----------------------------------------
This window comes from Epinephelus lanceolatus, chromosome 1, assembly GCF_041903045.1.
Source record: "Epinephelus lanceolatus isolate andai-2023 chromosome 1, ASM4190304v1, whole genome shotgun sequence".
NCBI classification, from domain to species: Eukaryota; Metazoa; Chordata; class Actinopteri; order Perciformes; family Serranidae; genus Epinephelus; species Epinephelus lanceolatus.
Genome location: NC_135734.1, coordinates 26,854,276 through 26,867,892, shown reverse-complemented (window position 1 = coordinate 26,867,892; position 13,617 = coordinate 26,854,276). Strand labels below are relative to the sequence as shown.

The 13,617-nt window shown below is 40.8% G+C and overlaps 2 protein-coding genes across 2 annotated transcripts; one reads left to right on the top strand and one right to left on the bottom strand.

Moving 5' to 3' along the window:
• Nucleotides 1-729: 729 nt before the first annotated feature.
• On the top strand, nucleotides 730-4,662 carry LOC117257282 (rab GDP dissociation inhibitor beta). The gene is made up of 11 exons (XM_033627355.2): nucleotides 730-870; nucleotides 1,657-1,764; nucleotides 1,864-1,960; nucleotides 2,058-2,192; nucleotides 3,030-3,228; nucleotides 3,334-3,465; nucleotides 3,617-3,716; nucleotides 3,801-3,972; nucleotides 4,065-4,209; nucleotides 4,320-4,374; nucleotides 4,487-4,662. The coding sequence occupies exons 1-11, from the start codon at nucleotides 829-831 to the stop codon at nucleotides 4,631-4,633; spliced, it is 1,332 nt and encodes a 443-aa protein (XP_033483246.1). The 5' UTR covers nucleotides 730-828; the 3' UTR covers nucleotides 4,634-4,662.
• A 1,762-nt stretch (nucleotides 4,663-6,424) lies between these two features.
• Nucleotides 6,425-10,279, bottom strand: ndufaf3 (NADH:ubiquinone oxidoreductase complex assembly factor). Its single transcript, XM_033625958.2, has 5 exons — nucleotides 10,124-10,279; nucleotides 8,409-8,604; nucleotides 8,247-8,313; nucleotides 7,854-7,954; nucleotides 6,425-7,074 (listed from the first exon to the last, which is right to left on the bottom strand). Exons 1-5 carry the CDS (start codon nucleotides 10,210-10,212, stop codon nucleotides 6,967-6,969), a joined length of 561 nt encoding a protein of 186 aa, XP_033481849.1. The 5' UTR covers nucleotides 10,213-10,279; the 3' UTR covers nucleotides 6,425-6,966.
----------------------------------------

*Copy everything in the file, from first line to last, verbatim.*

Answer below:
This window comes from Epinephelus lanceolatus, chromosome 1, assembly GCF_041903045.1.
Source record: "Epinephelus lanceolatus isolate andai-2023 chromosome 1, ASM4190304v1, whole genome shotgun sequence".
NCBI classification, from domain to species: Eukaryota; Metazoa; Chordata; class Actinopteri; order Perciformes; family Serranidae; genus Epinephelus; species Epinephelus lanceolatus.
Genome location: NC_135734.1, coordinates 26,854,276 through 26,867,892, shown reverse-complemented (window position 1 = coordinate 26,867,892; position 13,617 = coordinate 26,854,276). Strand labels below are relative to the sequence as shown.

The 13,617-nt window shown below is 40.8% G+C and overlaps 2 protein-coding genes across 2 annotated transcripts; one reads left to right on the top strand and one right to left on the bottom strand.

Moving 5' to 3' along the window:
• Nucleotides 1-729: 729 nt before the first annotated feature.
• On the top strand, nucleotides 730-4,662 carry LOC117257282 (rab GDP dissociation inhibitor beta). The gene is made up of 11 exons (XM_033627355.2): nucleotides 730-870; nucleotides 1,657-1,764; nucleotides 1,864-1,960; nucleotides 2,058-2,192; nucleotides 3,030-3,228; nucleotides 3,334-3,465; nucleotides 3,617-3,716; nucleotides 3,801-3,972; nucleotides 4,065-4,209; nucleotides 4,320-4,374; nucleotides 4,487-4,662. The coding sequence occupies exons 1-11, from the start codon at nucleotides 829-831 to the stop codon at nucleotides 4,631-4,633; spliced, it is 1,332 nt and encodes a 443-aa protein (XP_033483246.1). The 5' UTR covers nucleotides 730-828; the 3' UTR covers nucleotides 4,634-4,662.
• A 1,762-nt stretch (nucleotides 4,663-6,424) lies between these two features.
• Nucleotides 6,425-10,279, bottom strand: ndufaf3 (NADH:ubiquinone oxidoreductase complex assembly factor). Its single transcript, XM_033625958.2, has 5 exons — nucleotides 10,124-10,279; nucleotides 8,409-8,604; nucleotides 8,247-8,313; nucleotides 7,854-7,954; nucleotides 6,425-7,074 (listed from the first exon to the last, which is right to left on the bottom strand). Exons 1-5 carry the CDS (start codon nucleotides 10,210-10,212, stop codon nucleotides 6,967-6,969), a joined length of 561 nt encoding a protein of 186 aa, XP_033481849.1. The 5' UTR covers nucleotides 10,213-10,279; the 3' UTR covers nucleotides 6,425-6,966.